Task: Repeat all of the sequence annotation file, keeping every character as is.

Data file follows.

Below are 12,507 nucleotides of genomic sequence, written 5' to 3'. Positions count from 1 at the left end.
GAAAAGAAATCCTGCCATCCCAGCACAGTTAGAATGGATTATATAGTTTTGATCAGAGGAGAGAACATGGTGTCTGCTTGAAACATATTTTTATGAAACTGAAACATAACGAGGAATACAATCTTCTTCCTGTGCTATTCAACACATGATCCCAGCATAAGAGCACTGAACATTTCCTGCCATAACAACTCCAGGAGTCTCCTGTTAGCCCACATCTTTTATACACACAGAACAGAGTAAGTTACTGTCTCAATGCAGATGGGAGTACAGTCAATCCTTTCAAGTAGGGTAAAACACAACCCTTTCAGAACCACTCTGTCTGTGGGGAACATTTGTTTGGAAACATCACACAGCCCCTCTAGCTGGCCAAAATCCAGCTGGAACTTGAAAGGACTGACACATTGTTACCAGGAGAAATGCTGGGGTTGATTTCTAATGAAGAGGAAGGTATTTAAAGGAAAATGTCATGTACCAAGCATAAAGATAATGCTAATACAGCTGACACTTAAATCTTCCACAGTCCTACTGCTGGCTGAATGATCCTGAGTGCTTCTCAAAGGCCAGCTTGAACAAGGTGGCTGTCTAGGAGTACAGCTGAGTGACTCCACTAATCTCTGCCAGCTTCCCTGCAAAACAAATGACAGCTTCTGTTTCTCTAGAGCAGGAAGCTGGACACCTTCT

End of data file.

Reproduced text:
Below are 12,507 nucleotides of genomic sequence, written 5' to 3'. Positions count from 1 at the left end.
GAAAAGAAATCCTGCCATCCCAGCACAGTTAGAATGGATTATATAGTTTTGATCAGAGGAGAGAACATGGTGTCTGCTTGAAACATATTTTTATGAAACTGAAACATAACGAGGAATACAATCTTCTTCCTGTGCTATTCAACACATGATCCCAGCATAAGAGCACTGAACATTTCCTGCCATAACAACTCCAGGAGTCTCCTGTTAGCCCACATCTTTTATACACACAGAACAGAGTAAGTTACTGTCTCAATGCAGATGGGAGTACAGTCAATCCTTTCAAGTAGGGTAAAACACAACCCTTTCAGAACCACTCTGTCTGTGGGGAACATTTGTTTGGAAACATCACACAGCCCCTCTAGCTGGCCAAAATCCAGCTGGAACTTGAAAGGACTGACACATTGTTACCAGGAGAAATGCTGGGGTTGATTTCTAATGAAGAGGAAGGTATTTAAAGGAAAATGTCATGTACCAAGCATAAAGATAATGCTAATACAGCTGACACTTAAATCTTCCACAGTCCTACTGCTGGCTGAATGATCCTGAGTGCTTCTCAAAGGCCAGCTTGAACAAGGTGGCTGTCTAGGAGTACAGCTGAGTGACTCCACTAATCTCTGCCAGCTTCCCTGCAAAACAAATGACAGCTTCTGTTTCTCTAGAGCAGGAAGCTGGACACCTTCT